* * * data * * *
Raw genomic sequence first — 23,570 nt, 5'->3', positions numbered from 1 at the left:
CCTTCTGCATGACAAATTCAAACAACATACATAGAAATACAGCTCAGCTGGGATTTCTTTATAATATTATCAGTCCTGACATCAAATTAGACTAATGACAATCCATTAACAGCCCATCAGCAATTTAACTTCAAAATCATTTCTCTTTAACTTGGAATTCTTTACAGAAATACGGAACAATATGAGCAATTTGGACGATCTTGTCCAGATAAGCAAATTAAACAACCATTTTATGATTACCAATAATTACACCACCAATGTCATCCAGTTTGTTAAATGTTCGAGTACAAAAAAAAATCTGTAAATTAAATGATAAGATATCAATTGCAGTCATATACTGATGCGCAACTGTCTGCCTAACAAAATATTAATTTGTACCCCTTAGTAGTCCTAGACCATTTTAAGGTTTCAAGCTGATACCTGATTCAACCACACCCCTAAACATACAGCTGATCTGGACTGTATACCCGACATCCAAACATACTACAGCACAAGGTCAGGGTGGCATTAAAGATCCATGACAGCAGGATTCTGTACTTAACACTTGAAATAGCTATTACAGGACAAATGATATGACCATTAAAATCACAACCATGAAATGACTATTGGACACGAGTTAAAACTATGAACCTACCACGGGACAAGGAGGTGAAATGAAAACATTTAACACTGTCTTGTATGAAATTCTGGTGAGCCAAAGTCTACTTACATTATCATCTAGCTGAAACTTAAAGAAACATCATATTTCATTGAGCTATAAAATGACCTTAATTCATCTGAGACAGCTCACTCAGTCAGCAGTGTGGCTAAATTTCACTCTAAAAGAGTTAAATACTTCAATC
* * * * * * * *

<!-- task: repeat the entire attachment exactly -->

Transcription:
Raw genomic sequence first — 23,570 nt, 5'->3', positions numbered from 1 at the left:
CCTTCTGCATGACAAATTCAAACAACATACATAGAAATACAGCTCAGCTGGGATTTCTTTATAATATTATCAGTCCTGACATCAAATTAGACTAATGACAATCCATTAACAGCCCATCAGCAATTTAACTTCAAAATCATTTCTCTTTAACTTGGAATTCTTTACAGAAATACGGAACAATATGAGCAATTTGGACGATCTTGTCCAGATAAGCAAATTAAACAACCATTTTATGATTACCAATAATTACACCACCAATGTCATCCAGTTTGTTAAATGTTCGAGTACAAAAAAAAATCTGTAAATTAAATGATAAGATATCAATTGCAGTCATATACTGATGCGCAACTGTCTGCCTAACAAAATATTAATTTGTACCCCTTAGTAGTCCTAGACCATTTTAAGGTTTCAAGCTGATACCTGATTCAACCACACCCCTAAACATACAGCTGATCTGGACTGTATACCCGACATCCAAACATACTACAGCACAAGGTCAGGGTGGCATTAAAGATCCATGACAGCAGGATTCTGTACTTAACACTTGAAATAGCTATTACAGGACAAATGATATGACCATTAAAATCACAACCATGAAATGACTATTGGACACGAGTTAAAACTATGAACCTACCACGGGACAAGGAGGTGAAATGAAAACATTTAACACTGTCTTGTATGAAATTCTGGTGAGCCAAAGTCTACTTACATTATCATCTAGCTGAAACTTAAAGAAACATCATATTTCATTGAGCTATAAAATGACCTTAATTCATCTGAGACAGCTCACTCAGTCAGCAGTGTGGCTAAATTTCACTCTAAAAGAGTTAAATACTTCAATC